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Schumer Tells Feds To Drop Plan That Could Take $172 Million Away From New York Schools

Last week it was reported that the federal gov’t is considering plan to make NY pay back millions in school money because of bookkeeping errors made on Medicaid claims – Feds plan to audit several NY programs, meaning situation could get even worse

Schumer says feds should not punish NY school children for government's mistakes

Schumer: Feds should spare NY schools from foot

After reports last week that a federal audit of Medicaid payments might lead the federal government to take back millions of dollars granted to New York schools, US Senator Charles E. Schumer today urged the Department of Health and Human Services (HHS) to drop any plans to take the money back. In response to HHS’s claim that New York schools did not meet documentation and certification requirements on many Medicaid claims, Schumer today called for a clarification of the federal regulations for Medicaid payments to New York schools and asked HHS to help the State and the schools when making claims in the future.

"This is the meanest way for the government to help solve its deficit problem that I have ever seen. For the federal government to even think of taking back this kind of money from the state or any city in the state is nothing short of an outrage,” said Schumer in response to the federal government's actions. “They approved these claims years ago, and now, ex post facto, they are going after the state and only hurting New York school children in the process. What the federal government needs to do is clarify the regulations prospectively and not exact any retroactive penalties on the backs of New York's children."

According to published reports, an audit of claims for speech programs approved by the federal Medicaid program conducted by the Office of the Inspector General (OIG) concluded that more than $172 million of the payments to schools should not have been made. The Medicaid claims were submitted by 711 New York schools and pre-schools from September 1, 1993 to June 30, 2001 totaling almost $362 million. Out of 100 previously approved sample claims examined, the OIG determined 56 of the claims did not comply with federal regulations for the referral of speech services, the certification of speech pathologists, and other service documentation.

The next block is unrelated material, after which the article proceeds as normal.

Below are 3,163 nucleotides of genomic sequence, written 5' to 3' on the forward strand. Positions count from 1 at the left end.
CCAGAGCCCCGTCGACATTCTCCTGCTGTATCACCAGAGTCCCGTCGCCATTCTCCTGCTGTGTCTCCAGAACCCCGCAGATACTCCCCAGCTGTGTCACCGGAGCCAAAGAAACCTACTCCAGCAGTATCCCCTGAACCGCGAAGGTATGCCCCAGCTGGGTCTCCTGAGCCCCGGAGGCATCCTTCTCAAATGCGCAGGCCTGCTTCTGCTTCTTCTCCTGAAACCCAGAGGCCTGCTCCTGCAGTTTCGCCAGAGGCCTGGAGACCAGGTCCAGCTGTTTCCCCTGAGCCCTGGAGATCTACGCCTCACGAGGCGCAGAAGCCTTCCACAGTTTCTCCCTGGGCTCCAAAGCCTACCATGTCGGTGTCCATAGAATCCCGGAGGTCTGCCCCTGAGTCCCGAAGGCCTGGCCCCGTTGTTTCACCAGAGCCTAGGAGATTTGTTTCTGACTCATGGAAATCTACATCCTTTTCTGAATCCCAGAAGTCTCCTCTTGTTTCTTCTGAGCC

Schumer said that federal attempts to recoup the already approved money would be a huge blow to New York schools. “This year it seems the feds are shortchanging schools every way you look -- whether its No Child Left Behind or special ed funding or now this, the feds are not coming through with funding promised to our children. At a time like now when schools across the state continue to face dire budget crunches, it's hard to believe they're talking about taking back what little money Washington has sent.” In response, Schumer today detailed the following three-point plan:

• Block the feds from taking back the funding: Schumer today urged the Department of Health and Human Services to drop any plans to take back money it already granted to New York schools. Schumer said that if necessary, he will introduce legislation that would prevent the federal government from doing so.

• Clarify the regulations schools must follow when submitting Medicaid claims. Schumer said that the bookkeeping errors that occurred were the result of unclear rules that need to be adjusted so that schools can more easily comply with them. Schumer said that HHS should make its rules more clear so that future noncompliance and misunderstanding can be averted.

• Once the rules have been clarified, dispatch a team to help New York and its schools complete the claims. The best way to ensure that claims are submitted in an accurate and efficient manner, Schumer said, is for HHS to send experts to each region to help explain the rules. Leaving localities to correctly fill out complicated claims with little or no assistance is a recipe for disaster, he said.

The audit of speech claims is the first in a series of audits of school Medicaid claims from New York which could result in the recommendation that the state pay back millions more. Other audits will focus on the Medicaid claims made by upstate schools for transportation services for special needs students, retroactive funding paid at the beginning of the Medicaid program and all Medicaid claims paid to the New York City Board of Education. OIG officials expect the transportation claims audit and the New York City Board of Education audit to be completed in the next few months. Last week, it was reported that the federal government could seek more than $330 million from the New York City Board of Education alone.


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